An award-winning journalist and New York Times best-selling author, David Faber is a co-anchor of CNBC's "Squawk on the Street" (M-F: 9 a.m.-12 p.m. ET) and an anchor and co-producer of CNBC's acclaimed original documentaries and long-form programming.
During the day, Faber breaks news and provides in-depth analysis on a range of business topics during the "Faber Report." In his 20 years with CNBC, Faber has broken many big financial stories including the massive fraud at WorldCom, the bailout of the hedge fund Long Term Capital Management and Rupert Murdoch's unsolicited bid for Dow Jones.
Faber has reported nine documentaries for CNBC for which he has received Loeb, Emmy, Peabody and duPont awards.
His book, "The Faber Report," was published by Little, Brown in spring 2002; his second book, "And Then the Roof Caved In," was published in the summer of 2009 by John Wiley.
He holds a bachelor's degree in English from Tufts University.
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It’s not often we get detailed data on the world of private equity. Other than SEC filings from Blackstone little information makes its way into the public realm. That’s why this weekend’s “update” from the private equity giant KKR provides an interesting window into the struggles that have hit the once mighty firms of private equity.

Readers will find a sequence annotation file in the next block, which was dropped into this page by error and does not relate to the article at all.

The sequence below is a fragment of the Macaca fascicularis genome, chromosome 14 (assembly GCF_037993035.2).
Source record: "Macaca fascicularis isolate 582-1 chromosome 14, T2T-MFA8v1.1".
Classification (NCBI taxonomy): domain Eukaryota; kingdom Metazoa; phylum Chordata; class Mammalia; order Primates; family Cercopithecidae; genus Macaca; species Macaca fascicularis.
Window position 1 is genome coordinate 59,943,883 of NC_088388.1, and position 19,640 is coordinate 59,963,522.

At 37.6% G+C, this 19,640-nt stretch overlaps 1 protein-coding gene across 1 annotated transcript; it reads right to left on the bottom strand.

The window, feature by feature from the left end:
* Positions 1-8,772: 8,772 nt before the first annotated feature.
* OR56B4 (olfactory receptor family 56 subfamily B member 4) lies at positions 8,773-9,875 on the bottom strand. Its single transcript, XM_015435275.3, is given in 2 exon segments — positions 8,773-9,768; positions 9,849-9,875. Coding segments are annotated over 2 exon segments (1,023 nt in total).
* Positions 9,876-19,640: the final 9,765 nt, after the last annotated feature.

With its shares up almost 20% from where it priced its massive offering of stock late yesterday, hedge funds that got sizeable allocations of Bank of America shares are crowing, while many accounts that got cut back severely on their requests are cursing.
I know everyone is getting all hot and bothered about Microsoft’s $3.75 billion debt deal, speculating it is a forerunner to a coming acquisition by the software giant. But based on what I’m hearing, investors bracing for a big deal in the near term can relax.
I’ve finally decided to join journalism of the 21st century. Welcome to my blog! I prefer to think of it as an on-line column. A chance for me to share insights that are informed by my more than 22 years of covering the world of business.
Negotiations over the fate of Chrysler continue between the Treasury department and the banks that hold $6.9 billion of Chrysler's debt.
If the broader market continues to take its cue from the financials, investors have a good deal more information by which to judge the health of the banking system after Citigroup, JPMorgan and Goldman Sachs reported results this week and Wells Fargo's detail-light pre-announcement last week. Or do they?
Dow Chemical and Rohm & Haas, which will face off in a Delaware court next Monday to determine Dow's $78 cash deal to acquire Rohm & Haas, are engaged in talks to find a resolution to their dispute, CNBC has learned.
General Electric plans to slash its quarterly dividend 68 percent, to 10 cents from 31 cents a share, beginning in the third quarter. The move, which will save $9 billion annually, had been widely expected in recent weeks.